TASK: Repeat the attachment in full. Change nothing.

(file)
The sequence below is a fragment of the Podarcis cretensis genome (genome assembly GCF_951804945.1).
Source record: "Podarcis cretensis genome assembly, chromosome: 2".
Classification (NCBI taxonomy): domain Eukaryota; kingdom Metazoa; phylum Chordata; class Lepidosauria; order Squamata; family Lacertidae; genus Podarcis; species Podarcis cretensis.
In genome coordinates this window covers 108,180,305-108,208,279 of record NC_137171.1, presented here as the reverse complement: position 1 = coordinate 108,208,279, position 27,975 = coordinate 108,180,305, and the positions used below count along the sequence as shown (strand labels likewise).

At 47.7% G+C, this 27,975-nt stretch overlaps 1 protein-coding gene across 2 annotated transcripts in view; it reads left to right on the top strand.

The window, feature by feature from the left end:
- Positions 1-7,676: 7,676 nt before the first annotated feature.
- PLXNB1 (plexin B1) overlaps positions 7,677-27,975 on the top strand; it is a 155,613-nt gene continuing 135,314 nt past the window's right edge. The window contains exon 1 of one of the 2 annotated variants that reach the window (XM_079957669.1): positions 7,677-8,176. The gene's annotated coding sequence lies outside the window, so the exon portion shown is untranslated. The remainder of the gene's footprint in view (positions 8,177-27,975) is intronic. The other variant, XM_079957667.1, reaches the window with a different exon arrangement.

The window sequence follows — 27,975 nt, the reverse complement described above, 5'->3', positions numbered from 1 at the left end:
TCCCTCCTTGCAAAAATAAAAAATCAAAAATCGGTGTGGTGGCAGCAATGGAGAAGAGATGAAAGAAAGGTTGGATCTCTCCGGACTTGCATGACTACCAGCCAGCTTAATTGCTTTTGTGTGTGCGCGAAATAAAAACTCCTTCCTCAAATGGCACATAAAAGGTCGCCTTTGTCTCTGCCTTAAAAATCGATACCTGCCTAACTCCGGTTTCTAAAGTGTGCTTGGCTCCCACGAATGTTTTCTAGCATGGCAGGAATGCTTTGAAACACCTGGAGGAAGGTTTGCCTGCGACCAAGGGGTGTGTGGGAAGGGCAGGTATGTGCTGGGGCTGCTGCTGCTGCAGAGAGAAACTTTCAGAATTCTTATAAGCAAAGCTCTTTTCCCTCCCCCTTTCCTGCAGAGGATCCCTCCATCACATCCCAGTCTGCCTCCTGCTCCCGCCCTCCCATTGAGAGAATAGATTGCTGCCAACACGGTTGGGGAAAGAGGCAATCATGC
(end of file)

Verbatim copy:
The sequence below is a fragment of the Podarcis cretensis genome (genome assembly GCF_951804945.1).
Source record: "Podarcis cretensis genome assembly, chromosome: 2".
Classification (NCBI taxonomy): domain Eukaryota; kingdom Metazoa; phylum Chordata; class Lepidosauria; order Squamata; family Lacertidae; genus Podarcis; species Podarcis cretensis.
In genome coordinates this window covers 108,180,305-108,208,279 of record NC_137171.1, presented here as the reverse complement: position 1 = coordinate 108,208,279, position 27,975 = coordinate 108,180,305, and the positions used below count along the sequence as shown (strand labels likewise).

At 47.7% G+C, this 27,975-nt stretch overlaps 1 protein-coding gene across 2 annotated transcripts in view; it reads left to right on the top strand.

The window, feature by feature from the left end:
- Positions 1-7,676: 7,676 nt before the first annotated feature.
- PLXNB1 (plexin B1) overlaps positions 7,677-27,975 on the top strand; it is a 155,613-nt gene continuing 135,314 nt past the window's right edge. The window contains exon 1 of one of the 2 annotated variants that reach the window (XM_079957669.1): positions 7,677-8,176. The gene's annotated coding sequence lies outside the window, so the exon portion shown is untranslated. The remainder of the gene's footprint in view (positions 8,177-27,975) is intronic. The other variant, XM_079957667.1, reaches the window with a different exon arrangement.

The window sequence follows — 27,975 nt, the reverse complement described above, 5'->3', positions numbered from 1 at the left end:
TCCCTCCTTGCAAAAATAAAAAATCAAAAATCGGTGTGGTGGCAGCAATGGAGAAGAGATGAAAGAAAGGTTGGATCTCTCCGGACTTGCATGACTACCAGCCAGCTTAATTGCTTTTGTGTGTGCGCGAAATAAAAACTCCTTCCTCAAATGGCACATAAAAGGTCGCCTTTGTCTCTGCCTTAAAAATCGATACCTGCCTAACTCCGGTTTCTAAAGTGTGCTTGGCTCCCACGAATGTTTTCTAGCATGGCAGGAATGCTTTGAAACACCTGGAGGAAGGTTTGCCTGCGACCAAGGGGTGTGTGGGAAGGGCAGGTATGTGCTGGGGCTGCTGCTGCTGCAGAGAGAAACTTTCAGAATTCTTATAAGCAAAGCTCTTTTCCCTCCCCCTTTCCTGCAGAGGATCCCTCCATCACATCCCAGTCTGCCTCCTGCTCCCGCCCTCCCATTGAGAGAATAGATTGCTGCCAACACGGTTGGGGAAAGAGGCAATCATGC